PMCID: PMC4138038  PMID: 25137071
21.  Breast carcinoma with choriocarcinomatous features: a case report and review of the literature 
Background
Breast carcinoma with choriocarcinomatous features (BCCF) is a rare variant of breast cancer, characterized by high expression of human chorionic gonadotropin (HCG) in cancer cells such as multinucleated syncytiotrophoblast-like giant cells. The first case of BCCF was reported in 1981 by Saigo and Rosen. Only one case of BCCF was reported to show no component of breast ductal carcinoma, and only partially cancer cells, such as multinucleated syncytiotrophoblast-like giant cells, expressed HCG in all previous BCCF cases. Here, we report the first BCCF case without any component of breast ductal carcinoma in which HCG was found to express in all cancer cells.
Case presentation
A 32-year-old female patient presented with a small lump in her left breast 3 years prior. The mass was clinically suspected to be breast infiltrating ductal carcinoma based on breast excisional biopsy and magnetic resonance imaging findings. Due to rupture and bleeding of the left kidney, the left kidney excisional biopsy was performed. After a retrospective analysis of the initial excised breast cancer and breast cancer metastatic to the kidney, the cancer cells were positive for HCG by immunohistochemistry, and multinucleated or mononucleated giant cells resembled syncytiotrophoblastic and cytotrophoblastic cells which could be seen in a background of poor differentiated breast carcinoma and extensive necrosis and hemorrhage in the lesion. Thus, a final diagnosis of BCCF and BCCF metastatic to the kidney was made. After combination of surgical resection (the affected left breast and left kidney wereremoved) and consecutive chemotherapy consisting of docetaxel, epirubicin, cisplatin, lobaplatin, and capecitabine, the patient achieved favorable therapeutic efficacy (the HCG level returned to normal values, the metastatic lesions in the lungs disappeared, and the survival was 37 months). Capecitabine was very efficient and highly recommended due to its superior efficacy in reducing the HCG level and eliminating the metastatic lesions in the lungs.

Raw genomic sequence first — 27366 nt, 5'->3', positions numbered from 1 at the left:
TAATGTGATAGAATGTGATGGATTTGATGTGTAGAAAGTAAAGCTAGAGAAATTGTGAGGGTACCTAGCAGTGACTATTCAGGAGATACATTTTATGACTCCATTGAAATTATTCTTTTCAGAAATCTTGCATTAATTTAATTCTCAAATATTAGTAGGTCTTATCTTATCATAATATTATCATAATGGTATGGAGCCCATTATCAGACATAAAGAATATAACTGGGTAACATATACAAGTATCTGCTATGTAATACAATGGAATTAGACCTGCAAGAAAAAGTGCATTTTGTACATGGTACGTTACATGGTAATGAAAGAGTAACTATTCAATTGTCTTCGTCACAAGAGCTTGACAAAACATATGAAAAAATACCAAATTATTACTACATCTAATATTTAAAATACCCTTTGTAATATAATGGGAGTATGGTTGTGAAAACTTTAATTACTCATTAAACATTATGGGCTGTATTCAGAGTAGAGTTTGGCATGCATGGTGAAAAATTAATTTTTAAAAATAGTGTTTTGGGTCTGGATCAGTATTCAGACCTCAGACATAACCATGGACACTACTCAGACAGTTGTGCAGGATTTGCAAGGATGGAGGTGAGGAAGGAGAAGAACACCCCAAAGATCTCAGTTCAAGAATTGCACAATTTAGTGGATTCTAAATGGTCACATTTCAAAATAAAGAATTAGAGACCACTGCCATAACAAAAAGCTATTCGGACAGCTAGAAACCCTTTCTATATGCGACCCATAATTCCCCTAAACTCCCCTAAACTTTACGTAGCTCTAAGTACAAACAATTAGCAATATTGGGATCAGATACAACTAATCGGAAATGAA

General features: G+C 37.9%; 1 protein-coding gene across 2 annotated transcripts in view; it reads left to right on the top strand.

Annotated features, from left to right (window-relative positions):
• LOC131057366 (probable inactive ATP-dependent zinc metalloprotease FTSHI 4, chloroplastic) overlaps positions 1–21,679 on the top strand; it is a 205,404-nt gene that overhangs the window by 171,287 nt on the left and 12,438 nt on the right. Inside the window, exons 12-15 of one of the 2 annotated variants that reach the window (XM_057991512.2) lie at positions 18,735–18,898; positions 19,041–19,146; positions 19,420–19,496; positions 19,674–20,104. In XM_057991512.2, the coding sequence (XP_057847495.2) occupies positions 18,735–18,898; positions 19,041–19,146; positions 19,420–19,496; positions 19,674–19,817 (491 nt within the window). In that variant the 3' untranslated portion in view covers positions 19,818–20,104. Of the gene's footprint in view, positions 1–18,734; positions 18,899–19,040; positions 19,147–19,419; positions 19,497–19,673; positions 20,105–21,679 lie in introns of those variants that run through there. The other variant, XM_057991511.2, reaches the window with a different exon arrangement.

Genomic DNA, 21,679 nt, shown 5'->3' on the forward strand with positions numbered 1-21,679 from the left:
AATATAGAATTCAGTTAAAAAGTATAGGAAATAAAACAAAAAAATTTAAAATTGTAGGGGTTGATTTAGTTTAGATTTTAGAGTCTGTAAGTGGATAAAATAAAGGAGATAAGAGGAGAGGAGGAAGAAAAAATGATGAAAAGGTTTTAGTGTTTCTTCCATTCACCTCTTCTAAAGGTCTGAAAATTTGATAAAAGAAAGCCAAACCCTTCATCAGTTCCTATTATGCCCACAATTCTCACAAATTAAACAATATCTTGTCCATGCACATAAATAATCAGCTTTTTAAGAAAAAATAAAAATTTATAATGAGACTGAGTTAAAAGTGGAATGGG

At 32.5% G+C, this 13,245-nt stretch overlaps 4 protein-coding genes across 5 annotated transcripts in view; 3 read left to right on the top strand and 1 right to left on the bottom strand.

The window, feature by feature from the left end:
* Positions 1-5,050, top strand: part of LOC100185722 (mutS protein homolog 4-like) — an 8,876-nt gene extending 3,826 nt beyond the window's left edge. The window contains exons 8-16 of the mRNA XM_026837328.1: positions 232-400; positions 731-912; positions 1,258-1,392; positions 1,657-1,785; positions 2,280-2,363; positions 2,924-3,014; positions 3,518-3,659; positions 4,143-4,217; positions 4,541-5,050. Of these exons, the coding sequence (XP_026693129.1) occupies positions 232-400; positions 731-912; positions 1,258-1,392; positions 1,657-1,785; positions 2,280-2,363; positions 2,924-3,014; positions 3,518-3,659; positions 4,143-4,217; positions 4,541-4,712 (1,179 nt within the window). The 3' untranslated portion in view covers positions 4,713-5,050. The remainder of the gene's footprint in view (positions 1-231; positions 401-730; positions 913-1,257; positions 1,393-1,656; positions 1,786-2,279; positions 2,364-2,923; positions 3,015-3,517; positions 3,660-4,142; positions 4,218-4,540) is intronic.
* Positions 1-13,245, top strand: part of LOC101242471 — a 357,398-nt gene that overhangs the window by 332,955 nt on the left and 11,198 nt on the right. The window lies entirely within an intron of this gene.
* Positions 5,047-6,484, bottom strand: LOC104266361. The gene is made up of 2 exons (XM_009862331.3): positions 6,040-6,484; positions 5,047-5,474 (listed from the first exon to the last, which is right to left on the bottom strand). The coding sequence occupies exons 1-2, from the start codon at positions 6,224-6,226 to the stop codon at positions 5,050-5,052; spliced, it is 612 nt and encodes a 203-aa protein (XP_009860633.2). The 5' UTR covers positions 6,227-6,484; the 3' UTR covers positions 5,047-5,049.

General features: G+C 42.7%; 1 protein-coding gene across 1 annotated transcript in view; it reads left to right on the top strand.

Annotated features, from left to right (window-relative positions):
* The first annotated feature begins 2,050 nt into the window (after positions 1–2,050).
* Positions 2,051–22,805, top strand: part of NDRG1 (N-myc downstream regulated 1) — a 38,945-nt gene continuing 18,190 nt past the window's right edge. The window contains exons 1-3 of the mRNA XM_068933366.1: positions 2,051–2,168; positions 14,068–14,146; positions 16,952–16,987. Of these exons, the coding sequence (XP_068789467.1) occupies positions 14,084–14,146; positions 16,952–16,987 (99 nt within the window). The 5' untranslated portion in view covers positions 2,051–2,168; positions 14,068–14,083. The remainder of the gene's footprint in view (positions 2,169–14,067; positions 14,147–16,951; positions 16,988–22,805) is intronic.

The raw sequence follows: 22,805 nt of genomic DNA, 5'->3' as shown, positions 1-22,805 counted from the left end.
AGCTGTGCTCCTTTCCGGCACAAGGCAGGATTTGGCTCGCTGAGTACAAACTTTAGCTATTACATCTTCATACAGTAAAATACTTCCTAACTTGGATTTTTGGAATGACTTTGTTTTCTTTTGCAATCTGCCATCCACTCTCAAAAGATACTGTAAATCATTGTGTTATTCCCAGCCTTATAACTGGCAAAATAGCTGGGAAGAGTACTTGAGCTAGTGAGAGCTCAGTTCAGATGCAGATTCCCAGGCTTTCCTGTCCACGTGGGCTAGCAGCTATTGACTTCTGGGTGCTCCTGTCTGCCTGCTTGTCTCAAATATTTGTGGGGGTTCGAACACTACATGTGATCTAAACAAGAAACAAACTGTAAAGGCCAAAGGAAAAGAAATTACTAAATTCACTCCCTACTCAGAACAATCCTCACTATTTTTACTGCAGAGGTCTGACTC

Conclusions
This is the first report of a rare case of BCCF without any component of breast ductal carcinoma, featured by high expression of HCG in all cancer cells. Combination of surgery and chemotherapy (especially capecitabine) achieved a favorable therapeutic efficacy.
doi:10.1186/1477-7819-12-239
PMCID: PMC4121303  PMID: 25073898
Breast cancer; Breast carcinoma with choriocarcinomatous features; Breast infiltrating ductal carcinoma; Chemotherapy, Human chorionic gonadotropin
22.  Overexpression of HCC1/CAPERα may play a role in lung cancer carcinogenesis 
HCC1/CAPERα is considered to be a novel human tumor-associated antigen, and the tumor-specific immunity of HCC1/CAPERα has been reported in several types of cancer. However, there was very limited evidence indicating its function in tumorigenesis. In the present study, to elucidate the roles and underlying molecular mechanism of HCC1/CAPERα in lung cancer, we examined the expression of HCC1/CAPERα in human non-small cell lung cancer (NSCLC) cell line and NSCLC tissue microarray (TMA). Immunohistochemistry with TMA was performed to detect HCC1/CAPERα expression in NSCLC and adjacent lung tissues. NSCLC cell line constitutively transfected by pcDNA3.1-HCC1/CAPERα, and empty pcDNA3.1 vector were used. These cells were analyzed by Western blot, MTT, immunofluorescence, wound healing assay, and transwell assays. It was found that HCC1/CAPERα was mainly localized in the nucleus of the lung cancer cells and overexpression of HCC1/CAPERα may promote lung cancer cells proliferation and increase cells migration. The frequency of HCC1/CAPERα expression in NSCLC tissues was significantly higher than that in adjacent and normal tissues (P<0.01). Our data suggest that overexpression of HCC1/CAPERα may increase the proliferation and migration of NSCLC cells, and HCC1/CAPERα could be a promising biomarker for lung cancer.
doi:10.1007/s13277-014-1819-y
PMCID: PMC4110178  PMID: 24643682
Lung cancer; HCC1/CAPERα; Biomarker; Overexpression; Carcinogenesis
23.  Experimental infection of duck origin virulent Newcastle disease virus strain in ducks 
BMC Veterinary Research  2014;10:164.
Background